Interleague play has been a boon for Major League Baseball. For the Blue Jays, not so much.
This weekend, battling to get back over the .500 mark, John Gibbons and company kick off a stretch of seven straight games against the National League. They start with three at Pittsburgh against the struggling Pirates and then follow up that series with two at Philadelphia before returning home the next night to kick off a two-game set at Rogers Centre with the Phillies.
After salvaging the final game of their three-game set at Kansas City on Thursday night with a 7-3 victory, the Jays sit at 13-15 but thanks largely to the injuries and flaws of the other teams in the AL East, they are still just two-and-a-half games back of the first place Yankees. Still, if the Blue Jays are going to keep it that close, they've got to start beating the National League clubs with more regularity.
Since interleague play came into being in 1997, the Blue Jays have compiled a record of 143-160. The first 16 years, the games were compressed into a small portion of the schedule when school was out in June and early July for the most part. Last season, with Houston moving to the American League, there were 15 teams in each league so there pretty well had to be at least one interleague game each and every day of the season.
Last season, the first year under the new format, the Jays actually had a winning record against the National League clubs at 11-9. But overall, the Jays' interleague record pales to those of the Yankees and Red Sox. The Yanks are 179-123 over the 17 years heading into this season. Boston is right behind them at 175-128.
It isn't just the big boys who have success in interleague play, though. The Angels, who haven't won a World Series since 2002, are 174-130 against the senior circuit over that span. The White Sox are 171-132 and even the Minnesota Twins are 165-137.
If you average it out over 17 seasons, the Blue Jays have cost themselves about two games per season versus the Yanks and Red Sox in the East by struggling in interleague play.
The American League has dominated this annual showdown between the two leagues, having the better record in 13 of the 17 seasons. Oddly enough, though, in the beginning the National League was up four winning seasons to three over the first seven interleague plays. The American League has dominated ever since. Nine American League teams are above .500 in the crossover play to just five National League clubs.
The top National League club in interleague play is Atlanta at 148-131, followed by St. Louis at 135-120. Miami has done surprisingly well at 149-141. Luckily for the Blue Jays, the two teams they are playing against over the next seven days haven't traditionally done well against the American League. Pittsburgh is the worst at 106-143 and the Phillies are 127-158.
The Pirates have really had their troubles this season. After making the playoffs last season for the first time since 1992, the Bucs are 10-18 this time around. They lost one of their top pitchers in A.J Burnett in the offseason as a free agent to the Phillies, while lefty Wandy Rodriguez is recouping from a knee injury. But the Pirates' real problem has been cashing in runners. They stranded 28 men in dropping a day/night doubleheader to Baltimore Thursday. On top of that, their number one catcher, Russell Martin of Montreal, is on the disabled list. The Pirates are in a virtual tie for last in the NL Central with the Cubs.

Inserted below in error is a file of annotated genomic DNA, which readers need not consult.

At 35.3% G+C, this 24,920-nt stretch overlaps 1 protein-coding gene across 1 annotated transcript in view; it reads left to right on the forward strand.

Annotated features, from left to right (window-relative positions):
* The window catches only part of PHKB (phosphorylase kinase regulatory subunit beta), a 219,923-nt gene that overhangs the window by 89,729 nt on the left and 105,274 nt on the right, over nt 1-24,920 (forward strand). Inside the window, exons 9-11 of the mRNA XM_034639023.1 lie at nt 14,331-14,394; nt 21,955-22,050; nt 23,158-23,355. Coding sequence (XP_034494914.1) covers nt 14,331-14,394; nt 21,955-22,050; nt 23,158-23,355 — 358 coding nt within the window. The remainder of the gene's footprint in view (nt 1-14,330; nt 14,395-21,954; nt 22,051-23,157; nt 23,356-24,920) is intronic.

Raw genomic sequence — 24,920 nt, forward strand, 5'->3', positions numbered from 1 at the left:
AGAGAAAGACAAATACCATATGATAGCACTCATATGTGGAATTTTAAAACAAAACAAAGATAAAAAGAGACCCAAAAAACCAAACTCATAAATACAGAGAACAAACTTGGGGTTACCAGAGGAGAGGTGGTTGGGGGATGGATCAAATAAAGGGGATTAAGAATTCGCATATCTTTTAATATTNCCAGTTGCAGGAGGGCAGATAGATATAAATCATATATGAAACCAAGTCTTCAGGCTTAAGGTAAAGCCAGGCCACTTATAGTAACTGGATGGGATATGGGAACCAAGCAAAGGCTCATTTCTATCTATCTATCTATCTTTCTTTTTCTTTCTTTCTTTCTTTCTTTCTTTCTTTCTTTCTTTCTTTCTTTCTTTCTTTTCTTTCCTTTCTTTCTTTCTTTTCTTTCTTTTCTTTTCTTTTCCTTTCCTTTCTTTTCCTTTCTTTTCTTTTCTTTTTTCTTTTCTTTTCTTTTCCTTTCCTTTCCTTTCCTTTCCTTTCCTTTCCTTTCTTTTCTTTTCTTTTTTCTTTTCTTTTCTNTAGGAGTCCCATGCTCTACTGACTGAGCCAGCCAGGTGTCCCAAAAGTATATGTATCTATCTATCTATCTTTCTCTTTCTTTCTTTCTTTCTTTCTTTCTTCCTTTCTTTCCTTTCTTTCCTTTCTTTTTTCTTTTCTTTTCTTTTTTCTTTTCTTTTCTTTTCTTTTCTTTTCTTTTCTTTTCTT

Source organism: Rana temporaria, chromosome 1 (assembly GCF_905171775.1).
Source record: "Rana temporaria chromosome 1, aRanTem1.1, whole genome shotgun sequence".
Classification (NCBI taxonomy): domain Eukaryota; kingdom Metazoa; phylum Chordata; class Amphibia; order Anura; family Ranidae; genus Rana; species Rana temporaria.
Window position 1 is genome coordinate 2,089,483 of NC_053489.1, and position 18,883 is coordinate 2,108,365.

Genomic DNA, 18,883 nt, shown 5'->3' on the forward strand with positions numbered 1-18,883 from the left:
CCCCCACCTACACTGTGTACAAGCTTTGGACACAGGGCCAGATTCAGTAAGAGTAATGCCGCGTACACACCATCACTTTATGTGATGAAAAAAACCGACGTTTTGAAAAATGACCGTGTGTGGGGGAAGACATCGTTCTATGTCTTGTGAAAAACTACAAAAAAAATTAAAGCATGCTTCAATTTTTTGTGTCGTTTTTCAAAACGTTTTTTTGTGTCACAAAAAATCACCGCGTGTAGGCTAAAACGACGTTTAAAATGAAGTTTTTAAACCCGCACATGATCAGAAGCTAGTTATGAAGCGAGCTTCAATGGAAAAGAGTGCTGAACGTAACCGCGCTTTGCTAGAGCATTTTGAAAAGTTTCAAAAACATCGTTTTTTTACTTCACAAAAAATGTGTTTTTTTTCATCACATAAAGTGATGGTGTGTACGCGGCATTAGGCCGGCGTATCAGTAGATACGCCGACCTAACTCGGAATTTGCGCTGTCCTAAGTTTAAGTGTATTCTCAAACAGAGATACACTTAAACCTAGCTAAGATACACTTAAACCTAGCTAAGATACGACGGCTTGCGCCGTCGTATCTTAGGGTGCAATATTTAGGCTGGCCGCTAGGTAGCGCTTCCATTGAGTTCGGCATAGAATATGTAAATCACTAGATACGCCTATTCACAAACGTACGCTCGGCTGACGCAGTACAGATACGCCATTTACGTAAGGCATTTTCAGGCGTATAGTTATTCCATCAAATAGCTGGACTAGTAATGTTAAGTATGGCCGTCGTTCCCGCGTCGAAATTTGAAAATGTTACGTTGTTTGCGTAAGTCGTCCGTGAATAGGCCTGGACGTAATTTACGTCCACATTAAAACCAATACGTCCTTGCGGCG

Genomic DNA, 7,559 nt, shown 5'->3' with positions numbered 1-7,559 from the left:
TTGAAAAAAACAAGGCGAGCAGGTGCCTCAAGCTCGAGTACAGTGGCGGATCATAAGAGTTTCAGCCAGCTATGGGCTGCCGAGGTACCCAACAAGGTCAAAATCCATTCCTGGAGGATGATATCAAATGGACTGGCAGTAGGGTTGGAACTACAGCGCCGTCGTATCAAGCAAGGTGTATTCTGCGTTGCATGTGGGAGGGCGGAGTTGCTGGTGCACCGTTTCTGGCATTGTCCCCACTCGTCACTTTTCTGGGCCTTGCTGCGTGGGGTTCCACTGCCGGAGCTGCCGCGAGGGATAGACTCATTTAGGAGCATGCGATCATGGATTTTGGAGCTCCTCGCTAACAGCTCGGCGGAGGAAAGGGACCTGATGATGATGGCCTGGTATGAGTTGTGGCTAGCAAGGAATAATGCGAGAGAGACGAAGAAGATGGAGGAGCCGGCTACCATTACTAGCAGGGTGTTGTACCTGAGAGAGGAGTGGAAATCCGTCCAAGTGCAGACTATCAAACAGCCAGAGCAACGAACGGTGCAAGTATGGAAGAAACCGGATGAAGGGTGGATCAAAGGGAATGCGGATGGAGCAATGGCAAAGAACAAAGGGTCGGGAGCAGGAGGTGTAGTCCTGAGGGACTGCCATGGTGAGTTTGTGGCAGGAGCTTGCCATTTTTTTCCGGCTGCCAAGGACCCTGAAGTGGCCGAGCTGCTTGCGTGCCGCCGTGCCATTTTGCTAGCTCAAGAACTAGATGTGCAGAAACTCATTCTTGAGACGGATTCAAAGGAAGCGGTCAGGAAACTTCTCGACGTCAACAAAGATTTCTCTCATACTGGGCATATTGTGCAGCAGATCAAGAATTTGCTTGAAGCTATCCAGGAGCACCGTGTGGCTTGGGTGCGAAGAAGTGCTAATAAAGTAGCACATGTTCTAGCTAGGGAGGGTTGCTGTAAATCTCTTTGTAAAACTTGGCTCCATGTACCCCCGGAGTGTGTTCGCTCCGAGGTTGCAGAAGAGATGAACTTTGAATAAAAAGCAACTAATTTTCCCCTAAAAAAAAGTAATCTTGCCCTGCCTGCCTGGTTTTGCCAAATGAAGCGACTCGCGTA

The Phillies are only marginally better. They are 13-13, tied with Miami for last in the AL East. Yes the Phillies were stung by the retirement of Roy Halladay in the offseason but like the Pirates, their problem is run production. If you can believe it, their outfielders have only 15 extra base hits and the season is a month old. These are teams the Blue Jays must beat. Anything less than five out of seven will be a failure.
One thing to remember about the Phillies is that they won a World Series in 2008; just six years ago. Yet this year, they lost 6,000 season ticket holders and their average attendance drop from a year ago, according to Matt Gelb of the Philadelphia Inquirer, is 9,129 per game. This, for a team that has known recent success and has a pretty new and fan-friendly ballpark. The inclement weather of April likely plays a major part in the Phillies' drop-off, but it just shows fans won't put up with mediocrity forever. I was more than a bit surprised that the team with the second biggest drop-off is Detroit at 5,493 per game. This, for a Tigers team that seems to win the AL Central nearly every year and has been to the World Series, albeit, hasn't won twice in the last eight seasons.
You might have missed it but the Dodgers franchise reached a milestone on Wednesday, winning its 10,000th game. The only others to reach that magic figure are the Giants, the Cubs and the Braves. And of those four, the Cubs are the only teams to have played their entire existence in one city.
The Dodgers' Zack Greinke is putting up some obscure but impressive stats, nonetheless. He's off to a 5-0 start this season and has made 18 straight starts where he has pitched five innings or more and given up two or fewer runs. That hasn't happened in 100 years -- since 1914. The last time Greinke started a season 6-0, he won the Cy Young Award in 2009 while in the American League.
Adam Lind isn't close to returning to the active roster yet. He's still rehabbing his back. But when he is healthy again, the Blue Jays could face an interesting dilemma if Juan Francisco keeps hitting the way he is. There is no way the Jays can carry Edwin Encarnacion, Lind and Francisco on the same roster. Francisco has one edge over Lind in the versatility department in that he can also play 3rd base in a pinch. Lind's not in any kind of jeopardy, but this situation will be interesting to watch.